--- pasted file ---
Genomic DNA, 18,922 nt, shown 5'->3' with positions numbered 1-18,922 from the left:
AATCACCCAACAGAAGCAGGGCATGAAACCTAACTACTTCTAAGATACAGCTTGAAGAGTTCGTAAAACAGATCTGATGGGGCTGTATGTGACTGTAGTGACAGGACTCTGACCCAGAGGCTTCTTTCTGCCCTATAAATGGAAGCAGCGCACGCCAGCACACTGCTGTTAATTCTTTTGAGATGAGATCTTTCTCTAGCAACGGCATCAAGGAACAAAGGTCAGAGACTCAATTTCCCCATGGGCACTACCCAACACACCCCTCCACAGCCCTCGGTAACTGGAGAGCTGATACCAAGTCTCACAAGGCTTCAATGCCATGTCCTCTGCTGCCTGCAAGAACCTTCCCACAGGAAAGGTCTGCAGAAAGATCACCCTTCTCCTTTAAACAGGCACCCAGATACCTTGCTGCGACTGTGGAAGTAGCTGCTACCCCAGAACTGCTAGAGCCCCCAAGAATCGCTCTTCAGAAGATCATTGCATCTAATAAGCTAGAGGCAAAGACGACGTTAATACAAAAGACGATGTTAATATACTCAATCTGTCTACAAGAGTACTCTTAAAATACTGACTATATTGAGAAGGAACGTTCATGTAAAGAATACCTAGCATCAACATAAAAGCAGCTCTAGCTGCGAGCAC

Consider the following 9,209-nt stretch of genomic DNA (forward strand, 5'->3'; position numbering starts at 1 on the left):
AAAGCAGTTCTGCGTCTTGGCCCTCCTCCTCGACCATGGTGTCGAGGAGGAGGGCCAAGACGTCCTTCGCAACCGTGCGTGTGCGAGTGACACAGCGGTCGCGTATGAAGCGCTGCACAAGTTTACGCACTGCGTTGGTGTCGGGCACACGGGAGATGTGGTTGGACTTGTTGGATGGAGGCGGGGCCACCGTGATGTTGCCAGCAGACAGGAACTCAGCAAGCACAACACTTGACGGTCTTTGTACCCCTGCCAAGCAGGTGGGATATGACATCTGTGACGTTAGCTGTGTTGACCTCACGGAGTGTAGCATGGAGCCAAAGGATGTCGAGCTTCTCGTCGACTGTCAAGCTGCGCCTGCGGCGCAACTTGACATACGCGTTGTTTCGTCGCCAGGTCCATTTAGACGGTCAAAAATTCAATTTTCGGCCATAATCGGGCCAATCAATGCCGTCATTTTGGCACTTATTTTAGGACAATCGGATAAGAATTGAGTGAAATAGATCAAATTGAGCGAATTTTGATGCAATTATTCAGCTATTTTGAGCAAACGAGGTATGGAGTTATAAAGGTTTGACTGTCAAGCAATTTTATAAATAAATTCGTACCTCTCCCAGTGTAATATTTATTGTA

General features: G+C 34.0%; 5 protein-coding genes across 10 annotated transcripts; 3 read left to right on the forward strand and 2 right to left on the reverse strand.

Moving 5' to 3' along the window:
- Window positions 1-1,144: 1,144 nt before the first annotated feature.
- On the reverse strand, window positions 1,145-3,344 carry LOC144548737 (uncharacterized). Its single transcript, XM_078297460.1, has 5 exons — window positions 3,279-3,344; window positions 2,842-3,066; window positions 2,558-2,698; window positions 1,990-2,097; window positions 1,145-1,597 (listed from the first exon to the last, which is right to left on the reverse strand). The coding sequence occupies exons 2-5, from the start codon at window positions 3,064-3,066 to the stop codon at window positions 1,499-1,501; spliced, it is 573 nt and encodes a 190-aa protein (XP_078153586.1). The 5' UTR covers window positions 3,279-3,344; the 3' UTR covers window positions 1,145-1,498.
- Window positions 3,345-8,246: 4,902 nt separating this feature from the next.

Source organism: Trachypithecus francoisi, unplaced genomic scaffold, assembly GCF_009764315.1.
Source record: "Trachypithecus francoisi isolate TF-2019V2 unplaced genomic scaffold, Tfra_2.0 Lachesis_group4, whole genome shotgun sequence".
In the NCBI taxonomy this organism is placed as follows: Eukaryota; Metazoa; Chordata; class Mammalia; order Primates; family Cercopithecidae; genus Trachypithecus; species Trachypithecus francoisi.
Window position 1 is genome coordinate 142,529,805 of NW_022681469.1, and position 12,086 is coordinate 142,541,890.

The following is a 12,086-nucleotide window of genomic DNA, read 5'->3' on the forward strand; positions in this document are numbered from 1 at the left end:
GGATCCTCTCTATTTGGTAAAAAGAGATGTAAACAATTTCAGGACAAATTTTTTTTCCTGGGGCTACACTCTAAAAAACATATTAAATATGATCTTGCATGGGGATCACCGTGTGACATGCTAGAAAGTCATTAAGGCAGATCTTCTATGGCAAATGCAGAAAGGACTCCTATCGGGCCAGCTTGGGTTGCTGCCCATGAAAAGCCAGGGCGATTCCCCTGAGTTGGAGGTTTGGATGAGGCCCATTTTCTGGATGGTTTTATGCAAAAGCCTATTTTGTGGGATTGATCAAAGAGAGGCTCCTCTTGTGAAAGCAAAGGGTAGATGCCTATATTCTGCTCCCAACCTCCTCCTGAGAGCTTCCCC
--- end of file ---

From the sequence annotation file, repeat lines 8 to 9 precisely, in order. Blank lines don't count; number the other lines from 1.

- On the reverse strand, window positions 1,145-3,344 carry LOC144548737 (uncharacterized). Its single transcript, XM_078297460.1, has 5 exons — window positions 3,279-3,344; window positions 2,842-3,066; window positions 2,558-2,698; window positions 1,990-2,097; window positions 1,145-1,597 (listed from the first exon to the last, which is right to left on the reverse strand). The coding sequence occupies exons 2-5, from the start codon at window positions 3,064-3,066 to the stop codon at window positions 1,499-1,501; spliced, it is 573 nt and encodes a 190-aa protein (XP_078153586.1). The 5' UTR covers window positions 3,279-3,344; the 3' UTR covers window positions 1,145-1,498.
- Window positions 3,345-8,246: 4,902 nt separating this feature from the next.